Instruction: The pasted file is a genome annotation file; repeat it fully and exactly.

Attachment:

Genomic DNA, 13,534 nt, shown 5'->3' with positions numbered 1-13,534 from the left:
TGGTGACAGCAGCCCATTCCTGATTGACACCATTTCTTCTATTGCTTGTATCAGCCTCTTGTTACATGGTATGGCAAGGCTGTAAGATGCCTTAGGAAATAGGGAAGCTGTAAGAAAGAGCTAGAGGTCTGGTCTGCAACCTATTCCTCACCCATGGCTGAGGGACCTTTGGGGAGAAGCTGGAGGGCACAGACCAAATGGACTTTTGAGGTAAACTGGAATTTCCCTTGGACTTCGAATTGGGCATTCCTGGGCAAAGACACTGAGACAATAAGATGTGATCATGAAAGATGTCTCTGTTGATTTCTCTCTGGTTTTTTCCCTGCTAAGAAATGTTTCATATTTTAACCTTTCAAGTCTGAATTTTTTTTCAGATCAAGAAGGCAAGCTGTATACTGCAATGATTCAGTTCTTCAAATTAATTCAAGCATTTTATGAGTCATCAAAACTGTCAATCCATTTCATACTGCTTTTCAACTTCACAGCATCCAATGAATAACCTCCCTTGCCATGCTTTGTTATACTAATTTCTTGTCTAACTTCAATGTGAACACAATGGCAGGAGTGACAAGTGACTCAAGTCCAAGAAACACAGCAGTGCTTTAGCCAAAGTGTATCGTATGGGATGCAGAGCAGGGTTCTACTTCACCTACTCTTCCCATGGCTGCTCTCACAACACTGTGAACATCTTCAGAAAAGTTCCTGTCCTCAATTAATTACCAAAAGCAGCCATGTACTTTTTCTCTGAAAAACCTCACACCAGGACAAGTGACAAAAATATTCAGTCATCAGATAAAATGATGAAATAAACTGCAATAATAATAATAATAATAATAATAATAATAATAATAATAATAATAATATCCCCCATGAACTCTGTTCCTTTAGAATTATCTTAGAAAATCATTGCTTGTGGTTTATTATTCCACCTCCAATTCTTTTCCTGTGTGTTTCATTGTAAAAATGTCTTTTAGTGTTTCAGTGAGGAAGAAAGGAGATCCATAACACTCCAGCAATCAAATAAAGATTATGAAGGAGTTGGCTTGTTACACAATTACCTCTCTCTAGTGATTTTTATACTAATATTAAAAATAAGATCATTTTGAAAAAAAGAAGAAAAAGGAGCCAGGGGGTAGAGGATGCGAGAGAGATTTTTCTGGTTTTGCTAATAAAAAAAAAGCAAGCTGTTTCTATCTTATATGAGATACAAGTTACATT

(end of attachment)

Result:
Genomic DNA, 13,534 nt, shown 5'->3' with positions numbered 1-13,534 from the left:
TGGTGACAGCAGCCCATTCCTGATTGACACCATTTCTTCTATTGCTTGTATCAGCCTCTTGTTACATGGTATGGCAAGGCTGTAAGATGCCTTAGGAAATAGGGAAGCTGTAAGAAAGAGCTAGAGGTCTGGTCTGCAACCTATTCCTCACCCATGGCTGAGGGACCTTTGGGGAGAAGCTGGAGGGCACAGACCAAATGGACTTTTGAGGTAAACTGGAATTTCCCTTGGACTTCGAATTGGGCATTCCTGGGCAAAGACACTGAGACAATAAGATGTGATCATGAAAGATGTCTCTGTTGATTTCTCTCTGGTTTTTTCCCTGCTAAGAAATGTTTCATATTTTAACCTTTCAAGTCTGAATTTTTTTTCAGATCAAGAAGGCAAGCTGTATACTGCAATGATTCAGTTCTTCAAATTAATTCAAGCATTTTATGAGTCATCAAAACTGTCAATCCATTTCATACTGCTTTTCAACTTCACAGCATCCAATGAATAACCTCCCTTGCCATGCTTTGTTATACTAATTTCTTGTCTAACTTCAATGTGAACACAATGGCAGGAGTGACAAGTGACTCAAGTCCAAGAAACACAGCAGTGCTTTAGCCAAAGTGTATCGTATGGGATGCAGAGCAGGGTTCTACTTCACCTACTCTTCCCATGGCTGCTCTCACAACACTGTGAACATCTTCAGAAAAGTTCCTGTCCTCAATTAATTACCAAAAGCAGCCATGTACTTTTTCTCTGAAAAACCTCACACCAGGACAAGTGACAAAAATATTCAGTCATCAGATAAAATGATGAAATAAACTGCAATAATAATAATAATAATAATAATAATAATAATAATAATAATAATAATATCCCCCATGAACTCTGTTCCTTTAGAATTATCTTAGAAAATCATTGCTTGTGGTTTATTATTCCACCTCCAATTCTTTTCCTGTGTGTTTCATTGTAAAAATGTCTTTTAGTGTTTCAGTGAGGAAGAAAGGAGATCCATAACACTCCAGCAATCAAATAAAGATTATGAAGGAGTTGGCTTGTTACACAATTACCTCTCTCTAGTGATTTTTATACTAATATTAAAAATAAGATCATTTTGAAAAAAAGAAGAAAAAGGAGCCAGGGGGTAGAGGATGCGAGAGAGATTTTTCTGGTTTTGCTAATAAAAAAAAAGCAAGCTGTTTCTATCTTATATGAGATACAAGTTACATT